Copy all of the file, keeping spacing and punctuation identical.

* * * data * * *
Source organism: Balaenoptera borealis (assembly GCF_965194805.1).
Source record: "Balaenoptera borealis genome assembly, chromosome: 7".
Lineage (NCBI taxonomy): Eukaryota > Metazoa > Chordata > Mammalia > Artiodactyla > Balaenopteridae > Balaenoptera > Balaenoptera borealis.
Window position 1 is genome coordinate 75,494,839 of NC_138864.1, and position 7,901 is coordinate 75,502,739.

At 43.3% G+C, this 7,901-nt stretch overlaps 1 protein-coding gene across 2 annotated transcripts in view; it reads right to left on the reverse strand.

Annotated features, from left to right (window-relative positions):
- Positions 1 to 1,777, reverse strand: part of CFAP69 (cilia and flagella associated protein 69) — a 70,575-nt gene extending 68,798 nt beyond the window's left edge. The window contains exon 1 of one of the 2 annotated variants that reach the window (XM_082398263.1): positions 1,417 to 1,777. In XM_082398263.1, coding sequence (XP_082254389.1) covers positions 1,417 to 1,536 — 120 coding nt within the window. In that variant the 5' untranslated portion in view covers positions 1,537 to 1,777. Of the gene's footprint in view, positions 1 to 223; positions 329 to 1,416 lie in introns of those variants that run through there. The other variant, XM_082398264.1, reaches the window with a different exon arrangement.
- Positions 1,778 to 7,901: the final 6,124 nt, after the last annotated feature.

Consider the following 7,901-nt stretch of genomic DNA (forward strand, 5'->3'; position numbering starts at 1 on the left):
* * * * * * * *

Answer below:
Source organism: Balaenoptera borealis (assembly GCF_965194805.1).
Source record: "Balaenoptera borealis genome assembly, chromosome: 7".
Lineage (NCBI taxonomy): Eukaryota > Metazoa > Chordata > Mammalia > Artiodactyla > Balaenopteridae > Balaenoptera > Balaenoptera borealis.
Window position 1 is genome coordinate 75,494,839 of NC_138864.1, and position 7,901 is coordinate 75,502,739.

At 43.3% G+C, this 7,901-nt stretch overlaps 1 protein-coding gene across 2 annotated transcripts in view; it reads right to left on the reverse strand.

Annotated features, from left to right (window-relative positions):
- Positions 1 to 1,777, reverse strand: part of CFAP69 (cilia and flagella associated protein 69) — a 70,575-nt gene extending 68,798 nt beyond the window's left edge. The window contains exon 1 of one of the 2 annotated variants that reach the window (XM_082398263.1): positions 1,417 to 1,777. In XM_082398263.1, coding sequence (XP_082254389.1) covers positions 1,417 to 1,536 — 120 coding nt within the window. In that variant the 5' untranslated portion in view covers positions 1,537 to 1,777. Of the gene's footprint in view, positions 1 to 223; positions 329 to 1,416 lie in introns of those variants that run through there. The other variant, XM_082398264.1, reaches the window with a different exon arrangement.
- Positions 1,778 to 7,901: the final 6,124 nt, after the last annotated feature.

Consider the following 7,901-nt stretch of genomic DNA (forward strand, 5'->3'; position numbering starts at 1 on the left):